Even during downsizing, new employees are the life blood of our organization. Therefore, it is essential to continue recruiting and hiring. Although Amoco will be hiring fewer than in previous years, we plan to hire approximately 200 graduates from college campuses across the country. We will also continue hiring students for summer internships and co-ops. In addition, we have continued our support of organizations such as the National Society of Black Engineers, National Black MBA Association, and many others. Most importantly, Amoco continues to fund thousands of dollars worth of scholarships to reward and recognize outstanding minority students who are interested in attending college.

As mentioned earlier, creating, sustaining, developing, and fully utilizing a diverse workforce are crucial to our success in the year 2000 and beyond. An important aspect of this vision is the satisfaction of employees who feel they have opportunities for development, challenge, meaningful work and contributions to the company's success.

The corporate Diversity Advisory Council, other similar groups, and members of management will make a big impact, as will education and awareness building for all employees. Amoco's management also has a commitment to examine all elements of our company's environment, management practices, and policies so that any obstacles to achieving our diversity vision can be identified and addressed.

Diversity is a tough issue to tackle because it includes more than just race, gender, religion, ethnic origin or age. Every employee has a diverse background and a diverse set of beliefs. There is no "quick-fix" when dealing with an issue as complex as diversity. Valuing, managing, and supporting a diverse workforce can be done successfully only as a longer-term change process and one that must become the way we do business. The most important thing to remember is that so much of the change is behavioral, which makes it especially difficult because it involves all of us as individuals changing the way we act and work with one another.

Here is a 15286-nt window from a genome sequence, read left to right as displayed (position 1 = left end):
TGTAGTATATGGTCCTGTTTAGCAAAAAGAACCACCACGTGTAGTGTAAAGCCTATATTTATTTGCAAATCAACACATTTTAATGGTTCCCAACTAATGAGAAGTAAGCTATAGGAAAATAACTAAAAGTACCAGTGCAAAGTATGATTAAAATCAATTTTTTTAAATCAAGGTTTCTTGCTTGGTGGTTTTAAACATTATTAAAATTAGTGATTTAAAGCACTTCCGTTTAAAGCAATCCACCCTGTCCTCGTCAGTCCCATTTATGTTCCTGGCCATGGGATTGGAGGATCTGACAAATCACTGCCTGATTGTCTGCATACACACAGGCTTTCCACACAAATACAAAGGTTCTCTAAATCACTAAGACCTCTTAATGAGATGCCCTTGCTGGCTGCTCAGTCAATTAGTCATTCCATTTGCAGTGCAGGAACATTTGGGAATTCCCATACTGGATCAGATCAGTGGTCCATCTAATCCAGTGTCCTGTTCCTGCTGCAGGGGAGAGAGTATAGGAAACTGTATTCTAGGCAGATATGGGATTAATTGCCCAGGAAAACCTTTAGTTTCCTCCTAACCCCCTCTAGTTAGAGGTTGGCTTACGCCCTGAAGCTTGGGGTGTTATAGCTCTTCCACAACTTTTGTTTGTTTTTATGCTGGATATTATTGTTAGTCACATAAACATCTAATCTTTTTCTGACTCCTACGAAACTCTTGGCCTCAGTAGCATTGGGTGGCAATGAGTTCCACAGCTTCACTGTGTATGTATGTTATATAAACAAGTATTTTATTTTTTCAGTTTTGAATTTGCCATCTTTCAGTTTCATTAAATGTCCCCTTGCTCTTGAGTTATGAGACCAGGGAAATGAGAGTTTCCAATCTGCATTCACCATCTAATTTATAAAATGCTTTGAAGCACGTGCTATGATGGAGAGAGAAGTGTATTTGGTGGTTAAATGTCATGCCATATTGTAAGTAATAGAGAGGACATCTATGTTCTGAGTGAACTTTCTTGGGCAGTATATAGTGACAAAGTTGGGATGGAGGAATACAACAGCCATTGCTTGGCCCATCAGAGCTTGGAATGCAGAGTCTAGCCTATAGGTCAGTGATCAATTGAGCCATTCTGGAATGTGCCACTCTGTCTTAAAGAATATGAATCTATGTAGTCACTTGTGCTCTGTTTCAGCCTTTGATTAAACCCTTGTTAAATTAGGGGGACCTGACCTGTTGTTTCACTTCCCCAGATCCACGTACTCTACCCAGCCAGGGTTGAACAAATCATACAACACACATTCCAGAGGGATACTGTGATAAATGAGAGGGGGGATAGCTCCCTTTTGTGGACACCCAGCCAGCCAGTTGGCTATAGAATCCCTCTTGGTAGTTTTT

Understanding corporate culture can sometimes be difficult for new employees, particularly as corporations today are trying to change their cultures in response to more globalized competition and the changing demographics of the workforce. At Amoco, an outgrowth for those changes is the development of employee networking groups. The groups are helping experienced and new employees alike better understand their working environments and giving them opportunities to keep the company's nose to the grindstone of self-improvement.

The various employee groups don't typically see themselves in adversarial roles against the company, but rather in mutually beneficial roles. The Amoco Black Employee Network's (ABEN) foremost goal "is about helping the company make a profit by showing (management) how the company's business is being either helped or stifled by its use or non-use of African-American employees," Ron Statum, a DAC appointee and chairman of the Black Network, says. "We show them why understanding, supporting, and using the skills of a diverse workforce are business issues."

Although working with the company is certainly a defining role for these employee groups, it has not limited their ability to further their members' career development in other ways, nor does it preclude them from working with the community at large. For example, ABEN is developing a skill bank to inform employees of what skills are needed for various jobs.